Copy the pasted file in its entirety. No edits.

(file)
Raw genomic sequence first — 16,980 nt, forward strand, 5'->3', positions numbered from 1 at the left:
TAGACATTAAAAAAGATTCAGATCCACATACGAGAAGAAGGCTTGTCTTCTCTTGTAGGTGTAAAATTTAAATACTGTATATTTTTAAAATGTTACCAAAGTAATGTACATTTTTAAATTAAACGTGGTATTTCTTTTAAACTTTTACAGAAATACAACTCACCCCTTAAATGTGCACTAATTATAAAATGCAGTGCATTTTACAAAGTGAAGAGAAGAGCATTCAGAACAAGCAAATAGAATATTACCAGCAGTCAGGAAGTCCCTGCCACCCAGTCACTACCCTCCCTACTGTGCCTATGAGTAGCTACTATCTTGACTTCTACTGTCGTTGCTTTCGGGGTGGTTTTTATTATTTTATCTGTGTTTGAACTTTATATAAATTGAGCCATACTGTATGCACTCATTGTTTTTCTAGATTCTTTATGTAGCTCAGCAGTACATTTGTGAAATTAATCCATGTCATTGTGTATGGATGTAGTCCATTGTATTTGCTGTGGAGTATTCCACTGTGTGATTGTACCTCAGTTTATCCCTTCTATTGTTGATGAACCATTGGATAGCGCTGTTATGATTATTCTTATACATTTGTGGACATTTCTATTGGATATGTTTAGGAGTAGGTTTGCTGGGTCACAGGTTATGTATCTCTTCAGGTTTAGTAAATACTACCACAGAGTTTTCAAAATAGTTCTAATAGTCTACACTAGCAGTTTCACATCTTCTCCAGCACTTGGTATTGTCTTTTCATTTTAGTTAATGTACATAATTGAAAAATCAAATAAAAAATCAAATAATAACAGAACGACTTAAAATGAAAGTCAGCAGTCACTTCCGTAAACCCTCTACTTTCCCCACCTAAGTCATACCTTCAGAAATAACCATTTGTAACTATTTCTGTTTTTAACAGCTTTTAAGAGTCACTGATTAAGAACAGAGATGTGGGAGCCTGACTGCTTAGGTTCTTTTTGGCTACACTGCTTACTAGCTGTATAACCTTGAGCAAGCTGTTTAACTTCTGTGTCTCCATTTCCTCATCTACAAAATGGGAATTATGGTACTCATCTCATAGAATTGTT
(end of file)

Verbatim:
Raw genomic sequence first — 16,980 nt, forward strand, 5'->3', positions numbered from 1 at the left:
TAGACATTAAAAAAGATTCAGATCCACATACGAGAAGAAGGCTTGTCTTCTCTTGTAGGTGTAAAATTTAAATACTGTATATTTTTAAAATGTTACCAAAGTAATGTACATTTTTAAATTAAACGTGGTATTTCTTTTAAACTTTTACAGAAATACAACTCACCCCTTAAATGTGCACTAATTATAAAATGCAGTGCATTTTACAAAGTGAAGAGAAGAGCATTCAGAACAAGCAAATAGAATATTACCAGCAGTCAGGAAGTCCCTGCCACCCAGTCACTACCCTCCCTACTGTGCCTATGAGTAGCTACTATCTTGACTTCTACTGTCGTTGCTTTCGGGGTGGTTTTTATTATTTTATCTGTGTTTGAACTTTATATAAATTGAGCCATACTGTATGCACTCATTGTTTTTCTAGATTCTTTATGTAGCTCAGCAGTACATTTGTGAAATTAATCCATGTCATTGTGTATGGATGTAGTCCATTGTATTTGCTGTGGAGTATTCCACTGTGTGATTGTACCTCAGTTTATCCCTTCTATTGTTGATGAACCATTGGATAGCGCTGTTATGATTATTCTTATACATTTGTGGACATTTCTATTGGATATGTTTAGGAGTAGGTTTGCTGGGTCACAGGTTATGTATCTCTTCAGGTTTAGTAAATACTACCACAGAGTTTTCAAAATAGTTCTAATAGTCTACACTAGCAGTTTCACATCTTCTCCAGCACTTGGTATTGTCTTTTCATTTTAGTTAATGTACATAATTGAAAAATCAAATAAAAAATCAAATAATAACAGAACGACTTAAAATGAAAGTCAGCAGTCACTTCCGTAAACCCTCTACTTTCCCCACCTAAGTCATACCTTCAGAAATAACCATTTGTAACTATTTCTGTTTTTAACAGCTTTTAAGAGTCACTGATTAAGAACAGAGATGTGGGAGCCTGACTGCTTAGGTTCTTTTTGGCTACACTGCTTACTAGCTGTATAACCTTGAGCAAGCTGTTTAACTTCTGTGTCTCCATTTCCTCATCTACAAAATGGGAATTATGGTACTCATCTCATAGAATTGTT